... Data from 551 children in Head Start programs in the U.S. showed that socioeconomic characteristics of neighborhoods predicted home literacy, which in turn predicted early literacy for those children (Froiland, Powell, Diamond, & Son, 2013). Further evidence from dozens of countries shows that the number of books in the home is a positive predictor of academic performance (Evans, Kelley, & Sikora, 2014;Evans, Kelley, Sikora, & Treiman, 2010) Data from the U.S. Department of Education showed that intervention to increase parent engagement is positively related to both reading and mathematics achievement (Gonzalez & Jackson, 2013). Similarly, a randomized controlled trial of an intervention to increase engagement of parents with disadvantaged preschool children found strong effects on language use, reading and writing skills (Sheridan, Knocke, Kupzyk, Edwards, & Marvin, 2011). ...
... More plentiful economic resources typical in highly educated families help cover the financial burden related to obtaining education, allow more stable and predictable living conditions, and ensure better access to information, other resources, and housing in neighbourhoods with typically better schools. Rearing practices and scholarly culture of better-educated families, such as having more books and more frequent reading to children, may provide skills facilitating educational success (Park, 2008;Evans et al, 2014). Educational institutions are also more familiar to children with highly educated parents, which helps in terms of making informed decisions, navigating through the school curriculum and communicating with teachers. ...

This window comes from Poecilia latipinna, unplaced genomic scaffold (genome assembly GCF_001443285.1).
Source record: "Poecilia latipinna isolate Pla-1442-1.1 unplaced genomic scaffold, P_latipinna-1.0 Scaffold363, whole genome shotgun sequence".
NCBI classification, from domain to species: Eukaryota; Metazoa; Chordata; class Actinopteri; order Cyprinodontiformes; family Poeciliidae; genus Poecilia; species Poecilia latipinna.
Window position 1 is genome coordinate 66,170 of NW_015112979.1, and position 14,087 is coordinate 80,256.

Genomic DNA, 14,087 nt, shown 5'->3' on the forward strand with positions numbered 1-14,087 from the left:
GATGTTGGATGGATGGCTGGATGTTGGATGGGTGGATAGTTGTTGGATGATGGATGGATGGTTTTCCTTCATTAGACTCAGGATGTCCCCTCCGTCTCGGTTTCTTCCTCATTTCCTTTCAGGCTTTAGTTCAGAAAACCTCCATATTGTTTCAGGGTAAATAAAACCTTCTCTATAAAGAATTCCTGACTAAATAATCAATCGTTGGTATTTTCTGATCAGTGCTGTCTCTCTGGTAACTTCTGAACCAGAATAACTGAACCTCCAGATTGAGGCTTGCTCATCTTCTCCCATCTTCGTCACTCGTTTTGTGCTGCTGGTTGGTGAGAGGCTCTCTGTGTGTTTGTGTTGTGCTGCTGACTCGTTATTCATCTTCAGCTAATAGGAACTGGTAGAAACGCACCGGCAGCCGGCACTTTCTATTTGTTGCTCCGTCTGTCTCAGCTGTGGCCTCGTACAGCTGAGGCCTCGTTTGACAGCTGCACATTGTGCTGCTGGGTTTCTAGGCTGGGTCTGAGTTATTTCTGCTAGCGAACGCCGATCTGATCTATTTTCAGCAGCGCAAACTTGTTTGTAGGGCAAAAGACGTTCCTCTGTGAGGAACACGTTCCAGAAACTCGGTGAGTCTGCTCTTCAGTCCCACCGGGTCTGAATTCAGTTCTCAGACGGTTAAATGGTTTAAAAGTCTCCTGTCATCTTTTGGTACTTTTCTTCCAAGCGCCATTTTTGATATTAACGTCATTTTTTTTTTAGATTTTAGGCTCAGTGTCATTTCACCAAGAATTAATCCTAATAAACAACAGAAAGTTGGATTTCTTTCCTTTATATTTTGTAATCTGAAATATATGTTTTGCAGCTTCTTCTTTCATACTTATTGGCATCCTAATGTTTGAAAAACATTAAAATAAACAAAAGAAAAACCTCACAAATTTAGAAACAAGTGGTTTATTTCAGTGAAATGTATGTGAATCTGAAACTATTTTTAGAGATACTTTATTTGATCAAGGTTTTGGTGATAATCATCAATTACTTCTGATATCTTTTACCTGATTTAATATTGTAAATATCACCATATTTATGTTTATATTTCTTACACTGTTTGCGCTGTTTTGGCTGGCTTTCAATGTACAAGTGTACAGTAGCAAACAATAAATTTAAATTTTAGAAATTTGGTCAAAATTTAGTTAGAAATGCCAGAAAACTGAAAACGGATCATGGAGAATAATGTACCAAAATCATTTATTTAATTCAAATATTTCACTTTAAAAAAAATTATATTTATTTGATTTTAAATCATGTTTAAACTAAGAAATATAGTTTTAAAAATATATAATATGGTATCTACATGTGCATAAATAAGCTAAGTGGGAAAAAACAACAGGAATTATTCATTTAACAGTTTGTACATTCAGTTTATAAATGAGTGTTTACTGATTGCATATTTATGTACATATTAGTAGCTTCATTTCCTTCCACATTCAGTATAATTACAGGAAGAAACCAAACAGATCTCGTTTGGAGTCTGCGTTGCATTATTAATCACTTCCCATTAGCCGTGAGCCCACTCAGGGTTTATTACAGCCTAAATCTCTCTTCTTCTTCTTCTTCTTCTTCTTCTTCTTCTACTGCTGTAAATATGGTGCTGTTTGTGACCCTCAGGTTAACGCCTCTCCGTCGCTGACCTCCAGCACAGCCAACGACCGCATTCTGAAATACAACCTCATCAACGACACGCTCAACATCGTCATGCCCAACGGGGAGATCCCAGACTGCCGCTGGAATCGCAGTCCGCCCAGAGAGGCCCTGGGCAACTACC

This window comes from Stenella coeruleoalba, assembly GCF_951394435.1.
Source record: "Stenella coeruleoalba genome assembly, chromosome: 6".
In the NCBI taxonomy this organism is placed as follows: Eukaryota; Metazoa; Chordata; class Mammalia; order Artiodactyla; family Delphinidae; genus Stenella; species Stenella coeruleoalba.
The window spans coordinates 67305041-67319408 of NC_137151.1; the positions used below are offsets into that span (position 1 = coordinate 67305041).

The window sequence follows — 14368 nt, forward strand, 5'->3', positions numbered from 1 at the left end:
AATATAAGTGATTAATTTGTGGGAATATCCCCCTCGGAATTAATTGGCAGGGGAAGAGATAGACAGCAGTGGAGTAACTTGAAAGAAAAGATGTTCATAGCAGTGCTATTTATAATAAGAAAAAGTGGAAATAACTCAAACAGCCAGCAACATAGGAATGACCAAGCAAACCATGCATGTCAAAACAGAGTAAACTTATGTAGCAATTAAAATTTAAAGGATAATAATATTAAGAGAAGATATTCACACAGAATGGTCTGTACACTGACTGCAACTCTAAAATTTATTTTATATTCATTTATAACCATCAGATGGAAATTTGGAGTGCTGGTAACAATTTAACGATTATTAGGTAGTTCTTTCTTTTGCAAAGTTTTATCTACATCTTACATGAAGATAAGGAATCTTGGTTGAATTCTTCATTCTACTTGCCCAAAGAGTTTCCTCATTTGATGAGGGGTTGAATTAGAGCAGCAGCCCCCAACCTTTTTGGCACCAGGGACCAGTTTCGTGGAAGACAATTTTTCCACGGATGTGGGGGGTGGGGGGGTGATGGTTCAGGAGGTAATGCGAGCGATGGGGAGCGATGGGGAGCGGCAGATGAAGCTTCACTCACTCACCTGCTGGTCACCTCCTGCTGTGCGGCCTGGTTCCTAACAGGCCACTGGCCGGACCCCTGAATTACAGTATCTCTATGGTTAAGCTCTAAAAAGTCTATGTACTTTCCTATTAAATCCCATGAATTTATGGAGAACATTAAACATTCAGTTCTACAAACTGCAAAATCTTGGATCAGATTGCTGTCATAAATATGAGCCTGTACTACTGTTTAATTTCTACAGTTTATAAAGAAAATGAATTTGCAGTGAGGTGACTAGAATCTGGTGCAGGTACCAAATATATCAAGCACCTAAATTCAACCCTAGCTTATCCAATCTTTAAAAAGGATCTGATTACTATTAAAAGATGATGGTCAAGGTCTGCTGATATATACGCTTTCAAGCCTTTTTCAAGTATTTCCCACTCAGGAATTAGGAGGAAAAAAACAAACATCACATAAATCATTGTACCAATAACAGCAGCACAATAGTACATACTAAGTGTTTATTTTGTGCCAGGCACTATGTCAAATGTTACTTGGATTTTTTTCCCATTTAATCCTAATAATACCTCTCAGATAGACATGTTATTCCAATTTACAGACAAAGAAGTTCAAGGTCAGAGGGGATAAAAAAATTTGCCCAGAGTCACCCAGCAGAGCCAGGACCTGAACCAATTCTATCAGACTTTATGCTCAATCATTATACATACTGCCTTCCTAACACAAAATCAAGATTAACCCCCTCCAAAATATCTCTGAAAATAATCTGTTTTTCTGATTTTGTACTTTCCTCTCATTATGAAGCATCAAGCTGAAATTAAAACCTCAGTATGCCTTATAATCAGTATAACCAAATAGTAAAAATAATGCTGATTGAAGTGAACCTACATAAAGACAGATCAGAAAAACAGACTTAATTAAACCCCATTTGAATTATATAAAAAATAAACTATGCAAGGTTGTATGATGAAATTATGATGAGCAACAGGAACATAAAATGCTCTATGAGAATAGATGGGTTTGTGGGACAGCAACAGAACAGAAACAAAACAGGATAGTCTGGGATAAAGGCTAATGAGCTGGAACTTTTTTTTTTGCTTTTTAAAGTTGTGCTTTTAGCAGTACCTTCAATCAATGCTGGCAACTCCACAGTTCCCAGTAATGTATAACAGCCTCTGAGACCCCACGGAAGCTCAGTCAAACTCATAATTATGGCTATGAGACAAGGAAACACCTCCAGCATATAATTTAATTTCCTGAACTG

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Among the many social characteristics that run in the family, education is one of the most strongly persistent. The long-term changes in educational reproduction within families and across generations and the gender-specific drivers of these changes remain partially unclear. Using population data for all Finnish siblings and their parents, we assessed the level of and trends in the intergenerational persistence of education among cohorts born between 1950 and 1989. The variance in education shared among siblings was 37% and remained stable over time. Parental education steadily increased its explanatory power in the shared variance, from 30% among cohorts born in the 1950s to 40% among cohorts born in the 1970s and 1980s. The direct contribution of maternal education net of paternal education for sibling similarity more than doubled across cohorts (from 5% in 1950 to 13% in 1989). The direct contribution of paternal education (10–12%) remained stable. Same-gender siblings resembled each other in education more closely than their opposite-gender counterparts. The growing importance of maternal education over time, which surpasses the predictive power of paternal education, demonstrates an important qualitative change in the determinants of educational stratification. The growing importance of mothers’ education can plausibly result from the strengthening meritocratic achievement of women in education and the associated increase of women in defining the social position of the family. Incorporating the education of both parents in future analyses of intergenerational reproduction of education will probably be increasingly salient.